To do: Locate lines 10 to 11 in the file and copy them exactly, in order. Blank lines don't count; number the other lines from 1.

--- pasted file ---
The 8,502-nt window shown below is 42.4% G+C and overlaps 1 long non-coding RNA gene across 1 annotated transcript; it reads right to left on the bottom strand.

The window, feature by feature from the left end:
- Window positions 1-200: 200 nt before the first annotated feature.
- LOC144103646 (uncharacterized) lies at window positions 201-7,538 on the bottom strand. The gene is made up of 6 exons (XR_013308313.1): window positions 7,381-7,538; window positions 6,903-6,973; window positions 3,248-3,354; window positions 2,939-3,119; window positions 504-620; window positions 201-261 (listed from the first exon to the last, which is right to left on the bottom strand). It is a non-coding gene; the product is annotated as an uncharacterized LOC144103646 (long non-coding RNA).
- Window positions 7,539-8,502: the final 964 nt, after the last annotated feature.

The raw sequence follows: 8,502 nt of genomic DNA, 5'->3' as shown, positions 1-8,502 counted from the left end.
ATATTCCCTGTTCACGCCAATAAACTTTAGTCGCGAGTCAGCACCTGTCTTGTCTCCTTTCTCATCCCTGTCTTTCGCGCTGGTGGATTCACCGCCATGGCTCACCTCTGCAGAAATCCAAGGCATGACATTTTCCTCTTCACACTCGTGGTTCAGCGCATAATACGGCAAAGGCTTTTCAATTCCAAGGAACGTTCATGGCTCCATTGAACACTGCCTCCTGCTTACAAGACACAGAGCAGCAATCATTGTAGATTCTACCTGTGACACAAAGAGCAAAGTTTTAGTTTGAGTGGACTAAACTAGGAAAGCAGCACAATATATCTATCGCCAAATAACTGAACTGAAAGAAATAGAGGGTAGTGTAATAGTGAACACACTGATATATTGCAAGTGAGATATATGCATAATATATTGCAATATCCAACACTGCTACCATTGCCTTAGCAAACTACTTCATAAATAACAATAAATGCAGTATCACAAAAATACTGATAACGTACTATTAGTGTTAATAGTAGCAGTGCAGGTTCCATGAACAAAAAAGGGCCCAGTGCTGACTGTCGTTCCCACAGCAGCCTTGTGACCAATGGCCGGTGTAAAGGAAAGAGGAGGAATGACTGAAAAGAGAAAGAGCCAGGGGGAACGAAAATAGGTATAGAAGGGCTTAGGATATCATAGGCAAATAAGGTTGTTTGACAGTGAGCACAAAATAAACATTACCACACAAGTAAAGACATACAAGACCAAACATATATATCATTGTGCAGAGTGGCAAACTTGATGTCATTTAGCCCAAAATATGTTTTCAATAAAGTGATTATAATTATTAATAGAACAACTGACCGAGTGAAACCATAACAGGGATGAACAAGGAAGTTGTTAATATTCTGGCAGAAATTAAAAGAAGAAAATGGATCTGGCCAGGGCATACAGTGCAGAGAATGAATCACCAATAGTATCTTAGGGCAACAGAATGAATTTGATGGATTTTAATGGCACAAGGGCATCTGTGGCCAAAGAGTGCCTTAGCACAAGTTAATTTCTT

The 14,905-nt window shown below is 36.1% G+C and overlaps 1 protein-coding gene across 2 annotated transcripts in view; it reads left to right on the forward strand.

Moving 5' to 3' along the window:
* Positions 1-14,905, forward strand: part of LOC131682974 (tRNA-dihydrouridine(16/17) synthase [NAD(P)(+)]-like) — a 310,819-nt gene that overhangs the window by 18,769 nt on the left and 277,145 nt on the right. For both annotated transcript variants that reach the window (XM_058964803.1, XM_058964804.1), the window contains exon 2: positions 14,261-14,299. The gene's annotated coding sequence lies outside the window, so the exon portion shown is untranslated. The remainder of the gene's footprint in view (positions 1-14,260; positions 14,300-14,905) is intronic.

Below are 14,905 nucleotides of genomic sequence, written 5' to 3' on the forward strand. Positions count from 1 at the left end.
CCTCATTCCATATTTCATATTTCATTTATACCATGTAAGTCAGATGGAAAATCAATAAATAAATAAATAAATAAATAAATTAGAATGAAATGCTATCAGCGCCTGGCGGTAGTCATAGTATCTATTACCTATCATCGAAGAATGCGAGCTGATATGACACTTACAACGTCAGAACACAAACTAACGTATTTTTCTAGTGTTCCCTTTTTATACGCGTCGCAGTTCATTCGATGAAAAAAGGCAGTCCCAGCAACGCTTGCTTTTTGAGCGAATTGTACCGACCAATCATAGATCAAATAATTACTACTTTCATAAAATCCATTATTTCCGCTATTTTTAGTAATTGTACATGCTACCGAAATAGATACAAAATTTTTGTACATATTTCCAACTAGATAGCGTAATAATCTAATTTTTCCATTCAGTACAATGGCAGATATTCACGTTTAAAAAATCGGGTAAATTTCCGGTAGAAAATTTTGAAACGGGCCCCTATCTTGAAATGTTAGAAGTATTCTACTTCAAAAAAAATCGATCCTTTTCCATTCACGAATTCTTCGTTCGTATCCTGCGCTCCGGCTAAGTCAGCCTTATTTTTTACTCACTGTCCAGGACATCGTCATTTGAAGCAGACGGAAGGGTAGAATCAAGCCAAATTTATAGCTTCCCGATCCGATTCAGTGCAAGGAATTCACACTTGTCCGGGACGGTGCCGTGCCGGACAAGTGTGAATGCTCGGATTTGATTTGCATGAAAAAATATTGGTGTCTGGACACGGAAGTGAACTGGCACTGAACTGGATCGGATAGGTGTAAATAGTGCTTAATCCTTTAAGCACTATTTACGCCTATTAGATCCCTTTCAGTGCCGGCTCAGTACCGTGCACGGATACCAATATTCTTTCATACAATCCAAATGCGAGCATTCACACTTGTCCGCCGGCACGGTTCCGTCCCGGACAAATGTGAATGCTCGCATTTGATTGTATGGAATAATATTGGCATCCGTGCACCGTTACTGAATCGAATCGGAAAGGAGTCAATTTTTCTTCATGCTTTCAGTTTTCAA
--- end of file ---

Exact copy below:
* Positions 1-14,905, forward strand: part of LOC131682974 (tRNA-dihydrouridine(16/17) synthase [NAD(P)(+)]-like) — a 310,819-nt gene that overhangs the window by 18,769 nt on the left and 277,145 nt on the right. For both annotated transcript variants that reach the window (XM_058964803.1, XM_058964804.1), the window contains exon 2: positions 14,261-14,299. The gene's annotated coding sequence lies outside the window, so the exon portion shown is untranslated. The remainder of the gene's footprint in view (positions 1-14,260; positions 14,300-14,905) is intronic.

Below are 14,905 nucleotides of genomic sequence, written 5' to 3' on the forward strand. Positions count from 1 at the left end.